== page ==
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Published: Saturday, 4/5/2003

Saving the world, or is it the opposite?

My little darlings have just discovered opposites. Every example of one is a breathlessly proclaimed triumph. Up. Down. Night. Day. Full. Empty. It's amazing. Opposites are everywhere just waiting to be noticed.

But in the adult world opposites are sometimes unintended. Black is supposed to be white but it still looks black. Sometimes, masterful political spin can convince people that black is really white. A case in point is Operation Iraqi Freedom. Opposites there are different and yet the same.

For starters, the name the administration gave its war with Iraq presents a picture quite opposite to an earlier White House marketing strategy. The first ad campaign to sell the Bush pre-emptive battle policy called for a full bore assault on Baghdad. It was all about regime change and disarmament. The government of Saddam Hussein needed to be taught a lesson about what happens when the will of the international community - as expressed by the United Nations - is ignored.

The White House war/election handlers figured they had fashioned a pretty compelling sales pitch for invading an evil empire and saving the world. When the world said it wasn't imminently threatened by Iraq and war was premature, administration marketers tried another tack that stuck.

Besides saving the world from Saddam, the new spin said America invaded Iraq to liberate its people. Curiously, those citizens have done the opposite of the expected by not discarding weapons en masse or welcoming their emancipators with open arms. But that's another column.

To pull off its invasion/liberation/occupation, the Bush Administration also did the opposite of adhering to the will of the United Nations, and did the best it could to cast aspersions on U.N. inspectors scouring Iraq for weapons of mass destruction. They had found the opposite of what the administration was alleging about such weapons in its haste to wage war against Saddam Hussein.

Undeterred, the Bush neo-conservatives did the opposite of what U.N. inspectors, many member nations, and millions of protesters worldwide urged, and plowed ahead with what they intended to do all along.

Instead of painstakingly crafting an international alliance of heavy-hitters to help defray the sacrifice and expense of battle, like the first Bush Administration did in the 1991 Persian Gulf War, the producers of Gulf War II did the opposite. They either bullied or bribed parties - many with limited firepower or public support at home - to join their “coalition of the willing.” But no matter how hard Donald Rumsfeld tries to leave the impression that the coalition is far greater than can be publicly revealed, his propaganda doesn't belie the fact that the coalition is far weaker than the one assembled before.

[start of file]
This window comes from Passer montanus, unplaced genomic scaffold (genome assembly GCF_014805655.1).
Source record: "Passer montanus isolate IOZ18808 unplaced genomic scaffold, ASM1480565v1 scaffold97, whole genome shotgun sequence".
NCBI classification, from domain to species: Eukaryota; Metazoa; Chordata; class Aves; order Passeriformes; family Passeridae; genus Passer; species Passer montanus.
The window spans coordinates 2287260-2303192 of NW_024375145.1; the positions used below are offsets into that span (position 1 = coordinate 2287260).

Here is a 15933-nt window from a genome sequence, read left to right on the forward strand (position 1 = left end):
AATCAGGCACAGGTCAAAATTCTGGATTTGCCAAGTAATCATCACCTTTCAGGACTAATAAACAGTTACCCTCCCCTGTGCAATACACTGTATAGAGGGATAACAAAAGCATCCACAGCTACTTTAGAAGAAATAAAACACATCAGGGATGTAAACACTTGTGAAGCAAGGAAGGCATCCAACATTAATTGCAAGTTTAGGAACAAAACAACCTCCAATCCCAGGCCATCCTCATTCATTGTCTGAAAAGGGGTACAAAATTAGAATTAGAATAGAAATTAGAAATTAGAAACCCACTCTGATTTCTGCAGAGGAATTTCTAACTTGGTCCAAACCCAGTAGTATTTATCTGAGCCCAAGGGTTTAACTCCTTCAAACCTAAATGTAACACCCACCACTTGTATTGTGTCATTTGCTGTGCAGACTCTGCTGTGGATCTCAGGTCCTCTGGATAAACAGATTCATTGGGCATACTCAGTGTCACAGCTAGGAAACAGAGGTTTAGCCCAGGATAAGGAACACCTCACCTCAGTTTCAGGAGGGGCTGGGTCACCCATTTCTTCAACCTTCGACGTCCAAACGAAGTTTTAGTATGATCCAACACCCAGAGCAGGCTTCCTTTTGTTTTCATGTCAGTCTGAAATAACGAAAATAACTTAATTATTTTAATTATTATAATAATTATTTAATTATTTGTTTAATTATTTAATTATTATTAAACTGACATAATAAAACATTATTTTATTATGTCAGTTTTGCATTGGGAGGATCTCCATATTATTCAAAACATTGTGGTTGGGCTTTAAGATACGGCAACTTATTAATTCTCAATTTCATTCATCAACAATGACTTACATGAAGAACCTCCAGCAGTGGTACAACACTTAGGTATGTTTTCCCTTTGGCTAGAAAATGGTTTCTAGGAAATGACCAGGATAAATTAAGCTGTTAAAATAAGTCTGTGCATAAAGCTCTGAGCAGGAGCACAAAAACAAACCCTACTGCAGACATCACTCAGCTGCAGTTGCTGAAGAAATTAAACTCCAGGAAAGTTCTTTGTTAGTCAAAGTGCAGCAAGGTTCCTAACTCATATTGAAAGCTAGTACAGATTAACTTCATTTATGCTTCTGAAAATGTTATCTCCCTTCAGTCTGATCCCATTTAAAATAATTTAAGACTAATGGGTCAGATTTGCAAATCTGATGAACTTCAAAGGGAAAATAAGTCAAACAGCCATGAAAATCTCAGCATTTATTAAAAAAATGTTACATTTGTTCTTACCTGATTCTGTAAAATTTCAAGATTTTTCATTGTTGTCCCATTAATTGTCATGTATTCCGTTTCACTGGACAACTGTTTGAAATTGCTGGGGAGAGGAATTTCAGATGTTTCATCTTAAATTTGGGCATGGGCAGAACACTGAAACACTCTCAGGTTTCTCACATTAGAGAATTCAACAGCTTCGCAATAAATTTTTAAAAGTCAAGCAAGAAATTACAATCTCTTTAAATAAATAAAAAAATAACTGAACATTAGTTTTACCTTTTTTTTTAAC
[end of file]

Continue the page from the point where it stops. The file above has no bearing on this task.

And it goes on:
Many of the countries that were part of the 34-nation coalition supporting the Persian Gulf War are sitting out the sequel. Key players in the first conflict, including France, Germany, and Canada along with major strategic gulf allies like Saudi Arabia, Oman, and Qatar, prefer the sidelines this time around.

Other than a couple hundred Poles swelling a couple thousand Australian troops in Iraq, and some noncombatant help from lesser coalition partners, the Bush war is being fought foremost by Americans with significant help from the British.

Operation Desert Storm was paid for in full not by the U.S., but largely by contributions from the war alliance. Just the opposite is true for Operation Iraqi Freedom, which will be paid for by American taxpayers in lieu of social services and depleted benefits.

A prideful Defense Secretary Rumsfeld predicted a shock and awe lightning strike on Iraq as the American invasion began. But fighting has become the opposite of fast. When Iraqis actually put up a fight to repel the invading military, even the mighty U.S. appeared shocked and awed.

Commanders in the field said Iraqi response was not what they anticipated. They hadn't “war-gamed” for the kind of guerrilla warfare they encountered. The administration testily defended its war preparations and insisted its plan to disarm the Iraqi regime, remove it from power, and free Iraq, is right on schedule.

Let's hope it's not the opposite.



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